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Tanner Jones emerges from behind the counter of his Easy Luck Coffee with a new band, Couplet

By Ida V. Eskamani

"It's a place called Easy Luck. I helped start it with some friends about three years ago. Actually not about three years, it was three years ago. Today's our third birthday."

photo by Cory DeWald

It feels like summer in October. Tom Petty is blasting through the speakers of Easy Luck Coffee & Bodega, South Street's tastefully minimal coffee shop, celebrating three years since opening its glass doors. Co-owner Tanner Jones sits across the table, taking a break from a very big day to talk about his newest musical endeavor, Couplet.

The last time Orlando Weekly spoke with Jones was a similarly balmy day in 2017, walking the grounds of Greenwood Cemetery. At the time, Jones was frontman of You Blew It!, a beloved hometown emo band that just months later, would play its last show. For Jones, that interview might as well have been a lifetime ago.

"I don't know if it's a good or a bad thing, it just feels like a different world. I was living a different life back then," reflects Jones. "Whereas before I was in a different place every single day, now I'm in the same place every single day ... I was in a full-time touring band, now I run a coffee shop."

Couplet is Jones, alongside Chicago emo fixtures Evan Weiss and Adam Beck. The band released their first album, LP1, at the beginning of October. Though the three have a long history as collaborators, Couplet is an unlikely creation. It's Jones' first release since You Blew It!'s finale, an ending that carried a heavy weight of disillusion and burnout.

"It's almost never a good thing to turn a hobby into something you're trying to sell, or make a living out of," says Jones. "By nature, it's not a hobby anymore. It's for self-preservation, for income, which is kind of the antithesis of a hobby, right?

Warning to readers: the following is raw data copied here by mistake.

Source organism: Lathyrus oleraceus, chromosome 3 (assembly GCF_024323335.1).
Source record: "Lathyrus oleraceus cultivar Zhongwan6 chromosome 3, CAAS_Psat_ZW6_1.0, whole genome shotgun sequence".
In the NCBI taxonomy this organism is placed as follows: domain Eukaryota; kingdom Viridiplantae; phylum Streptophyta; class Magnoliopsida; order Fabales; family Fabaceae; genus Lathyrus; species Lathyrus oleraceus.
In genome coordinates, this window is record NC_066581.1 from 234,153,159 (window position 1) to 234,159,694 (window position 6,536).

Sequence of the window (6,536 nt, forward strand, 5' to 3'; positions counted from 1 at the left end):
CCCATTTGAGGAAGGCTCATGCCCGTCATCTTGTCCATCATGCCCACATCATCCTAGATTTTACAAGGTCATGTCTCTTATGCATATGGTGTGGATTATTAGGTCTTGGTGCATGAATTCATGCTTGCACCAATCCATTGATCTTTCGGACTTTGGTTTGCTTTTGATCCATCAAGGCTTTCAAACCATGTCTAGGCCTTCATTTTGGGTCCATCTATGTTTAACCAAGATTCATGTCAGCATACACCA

"After awhile, You Blew It! got to be more of a stressor than release. And when your release gets taken away, then things pop up in bad ways."

It took the passage of time, trusted friends and countless hours listening to tunes while working in his coffee shop to bring Jones back to a space where he could create music. "Separating myself from You Blew It!, those things ended up melting away enough to get back to a creative place that was enjoyable."

It's a joy that's palpable on LP1. The record is gentle, dreamy and perfectly silly. It sounds like crisp cool air, blue skies and endless possibilities. Though far from the musical stylings of You Blew It!, Jones sounds at home on the record. With Jones in Orlando and Weiss and Beck in Chicago in the midst of a relentless pandemic, LP1 was created in self-isolation.

"We just tried to shoot stuff back and forth over email," explains Jones. "Over those couple months, it was a really good way for me specifically to pass the time and feel like I was doing something productive. ... It was kind of a labor of love and a labor of health."

LP1 is indeed a labor of love, but it's also Jones falling back in love with making music. It should bring us all solace to know that in an increasingly fraught world, three emo lifers could create something so seraphic. And though so much has changed since Jones last spoke with Orlando Weekly, some things stay the same.

Though the scenes of new cities always call his name, Jones still loves the City Beautiful.

"I'm here because I really think it's a very bustling, creative, incredible community. And I'd like to be able to contribute to that," he says.

Jones even pays homage to our town on LP1, with the album closer named after Delaney Park's "Raehn St."

We ask if Jones still visits Greenwood Cemetery. "I try to run through Greenwood as much as I can," he replies.

There is, undoubtedly, something funny about the way the lights flicker out on the gates to Greenwood.


Ida is an Iranian-American from Florida who grew up with the Beatles, and came of age in the pit. She will talk to you about music for as long as you will pretend to listen. She is founder of Bandifesto, a little blog with a big heart.



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